Isaac Hellmuth Dr. Isaac Hellmuth, who was a Jew by birth and education, but who had embraced the Christian faith in 1841, was brought from Lennoxville, where he was Divinity Professor, to London, to assist in this work, and was first made Archdeacon, and then Dean of Huron. He was a man of plausible manners and persuasive speech, and was employed by Bishop Cronyn in raising funds for the new enterprise. He visited England, and secured a sufficient sum to start Huron Theological College. He became himself the first Principal of that institution, and, being a man of great energy and good administrative ability, he soon acquired great influence in the Diocese.

The Bishop seems to have been possessed with a consuming fear of Romanism. Every charge he delivered during these years was surcharged with warnings against the insidious spread of popery. He was not only averse to, but fiercely hostile against, the whole Oxford movement; and every departure from the doctrines and usages with which the reign of Puritanism in the Church of England had made them familiar, was viewed with grave if not with trembling suspicion.

In 1871, the Bishop's health had so failed that he was obliged to ask for a coadjutor. In the election which followed, Dr. Helmuth was chosen by a considerable majority over his opponent, Archdeacon Marsh, whose able management of the Church Society had given him great influence throughout the Diocese.

The state of Bishop Cronyn's health was such that the whole care of the Diocese devolved at once upon the coadjutor. In less than a year Bishop Cronyn died, and Dr. Helmuth became Bishop of Huron by right of succession. He devoted himself with great earnestness to his work, and soon became very popular throughout the country. He found that there were still many townships unsupplied with the ministrations of the Church. Following the example of the Diocese of Ontario, he secured the incorporation of the Synod, and had the entire management of the Church finances transferred to that body.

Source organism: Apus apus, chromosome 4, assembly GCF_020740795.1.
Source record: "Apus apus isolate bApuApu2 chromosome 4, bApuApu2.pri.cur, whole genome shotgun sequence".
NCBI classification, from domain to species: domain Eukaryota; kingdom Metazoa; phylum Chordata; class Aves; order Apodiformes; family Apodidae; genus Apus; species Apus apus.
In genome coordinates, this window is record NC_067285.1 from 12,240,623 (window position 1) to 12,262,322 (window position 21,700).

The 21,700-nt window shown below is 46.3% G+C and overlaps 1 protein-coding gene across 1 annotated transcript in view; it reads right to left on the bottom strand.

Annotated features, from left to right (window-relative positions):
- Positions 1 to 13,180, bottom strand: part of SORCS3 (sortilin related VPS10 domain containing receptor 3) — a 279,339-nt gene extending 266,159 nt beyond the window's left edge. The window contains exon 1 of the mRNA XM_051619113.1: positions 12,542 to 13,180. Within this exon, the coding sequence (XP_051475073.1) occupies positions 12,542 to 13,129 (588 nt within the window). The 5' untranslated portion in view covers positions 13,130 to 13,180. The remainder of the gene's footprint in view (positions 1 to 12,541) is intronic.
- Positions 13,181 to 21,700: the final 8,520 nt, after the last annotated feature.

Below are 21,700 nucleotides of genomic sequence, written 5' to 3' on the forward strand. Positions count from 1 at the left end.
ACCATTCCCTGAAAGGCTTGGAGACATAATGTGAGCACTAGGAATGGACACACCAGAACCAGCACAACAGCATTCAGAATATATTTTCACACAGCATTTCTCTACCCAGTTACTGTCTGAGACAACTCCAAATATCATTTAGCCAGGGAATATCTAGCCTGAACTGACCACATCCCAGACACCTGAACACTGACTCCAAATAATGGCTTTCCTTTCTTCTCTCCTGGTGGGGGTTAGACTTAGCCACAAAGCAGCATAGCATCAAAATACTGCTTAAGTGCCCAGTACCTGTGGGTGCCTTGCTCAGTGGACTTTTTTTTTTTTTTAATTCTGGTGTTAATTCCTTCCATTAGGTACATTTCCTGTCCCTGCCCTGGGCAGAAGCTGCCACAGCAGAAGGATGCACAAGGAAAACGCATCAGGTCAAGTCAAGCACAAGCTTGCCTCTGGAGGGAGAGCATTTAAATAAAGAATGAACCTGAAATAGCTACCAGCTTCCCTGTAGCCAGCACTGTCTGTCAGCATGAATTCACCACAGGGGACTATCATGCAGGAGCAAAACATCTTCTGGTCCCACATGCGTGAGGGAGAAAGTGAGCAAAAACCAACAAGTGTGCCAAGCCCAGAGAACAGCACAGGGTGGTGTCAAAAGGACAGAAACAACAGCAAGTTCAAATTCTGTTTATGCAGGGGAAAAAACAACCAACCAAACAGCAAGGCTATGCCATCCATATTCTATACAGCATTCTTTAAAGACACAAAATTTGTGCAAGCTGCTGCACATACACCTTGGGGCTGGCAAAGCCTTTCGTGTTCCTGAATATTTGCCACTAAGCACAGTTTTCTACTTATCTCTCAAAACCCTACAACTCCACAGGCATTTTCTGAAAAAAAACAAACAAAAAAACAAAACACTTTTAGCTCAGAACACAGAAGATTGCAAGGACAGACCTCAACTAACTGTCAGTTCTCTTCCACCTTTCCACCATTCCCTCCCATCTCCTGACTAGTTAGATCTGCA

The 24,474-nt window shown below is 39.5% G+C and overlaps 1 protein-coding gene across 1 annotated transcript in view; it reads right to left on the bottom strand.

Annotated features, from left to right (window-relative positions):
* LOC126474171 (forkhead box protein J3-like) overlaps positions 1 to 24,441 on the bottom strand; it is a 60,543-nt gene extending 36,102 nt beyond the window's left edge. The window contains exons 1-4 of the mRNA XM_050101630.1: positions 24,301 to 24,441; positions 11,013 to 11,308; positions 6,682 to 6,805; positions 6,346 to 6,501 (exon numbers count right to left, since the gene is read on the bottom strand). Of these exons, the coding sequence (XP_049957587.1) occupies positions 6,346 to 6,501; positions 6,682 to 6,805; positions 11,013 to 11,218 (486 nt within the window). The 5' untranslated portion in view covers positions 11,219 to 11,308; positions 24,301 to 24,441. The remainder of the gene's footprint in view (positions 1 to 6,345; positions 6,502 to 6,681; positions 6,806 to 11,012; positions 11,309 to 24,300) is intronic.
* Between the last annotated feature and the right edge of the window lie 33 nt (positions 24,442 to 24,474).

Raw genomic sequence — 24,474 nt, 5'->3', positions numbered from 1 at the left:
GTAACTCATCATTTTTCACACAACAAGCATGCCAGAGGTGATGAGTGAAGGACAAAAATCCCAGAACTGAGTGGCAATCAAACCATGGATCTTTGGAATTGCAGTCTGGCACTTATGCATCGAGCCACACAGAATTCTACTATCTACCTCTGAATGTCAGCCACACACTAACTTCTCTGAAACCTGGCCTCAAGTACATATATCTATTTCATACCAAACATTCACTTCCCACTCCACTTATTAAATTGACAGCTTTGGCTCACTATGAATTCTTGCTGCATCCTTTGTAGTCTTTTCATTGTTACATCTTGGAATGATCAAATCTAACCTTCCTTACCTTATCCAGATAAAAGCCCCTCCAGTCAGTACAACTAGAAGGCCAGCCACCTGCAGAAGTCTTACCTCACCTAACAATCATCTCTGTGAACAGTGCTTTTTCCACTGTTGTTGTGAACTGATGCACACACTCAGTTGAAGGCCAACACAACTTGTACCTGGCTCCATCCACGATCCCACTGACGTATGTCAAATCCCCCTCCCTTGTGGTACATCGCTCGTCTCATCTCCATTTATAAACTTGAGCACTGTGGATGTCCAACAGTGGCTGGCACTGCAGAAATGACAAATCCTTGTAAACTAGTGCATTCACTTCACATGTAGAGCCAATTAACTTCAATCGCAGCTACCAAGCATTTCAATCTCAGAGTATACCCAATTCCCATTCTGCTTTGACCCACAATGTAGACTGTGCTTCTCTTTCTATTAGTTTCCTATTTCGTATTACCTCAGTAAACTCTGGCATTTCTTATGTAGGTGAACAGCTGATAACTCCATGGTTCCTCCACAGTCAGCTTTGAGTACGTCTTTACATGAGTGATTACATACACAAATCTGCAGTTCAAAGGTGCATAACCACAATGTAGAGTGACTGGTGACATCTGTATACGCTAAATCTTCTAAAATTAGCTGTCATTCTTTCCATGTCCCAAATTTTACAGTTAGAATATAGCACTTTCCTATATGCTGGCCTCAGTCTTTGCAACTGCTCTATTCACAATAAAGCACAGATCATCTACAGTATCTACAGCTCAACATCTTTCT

There was great monetary stringency throughout the country from 1873 to 1878, and yet Dr. Helmuth was enabled to report an increase of 42 clergymen, 58 churches and missionary stations, 31 parsonages, and 5420 communicants, during the 12 years of his term of office. Within that period also he had ordained 76 deacons and 72 priests.

Hellmuth Girls' School Bishop Helmuth's Episcopate was, however, specially distinguished by his great efforts in the promotion of Christian education. In addition to the important services which he rendered in connection with the establishment of Huron College, he manifested such zeal and liberality in the establishment of the Helmuth Ladies and Boys Colleges, in the City of London, as will not soon be forgotten in the Diocese of Huron.

Bishop Helmuth resigned his See, and retired to England in 1883.

The above was published in 1892
After Isaac Helmuth resigned as Bishop of Huron in 1883 he returned to England with his ailing wife who died a year later.   His subsequent career was a quiet one with a series of parish ministries.   He remarried in 1886 and lived in France before retiring in 1899.   He died May 29, 1901 and is buried in the Priory churchyard in Bridlington, York, his first parish on his return to England.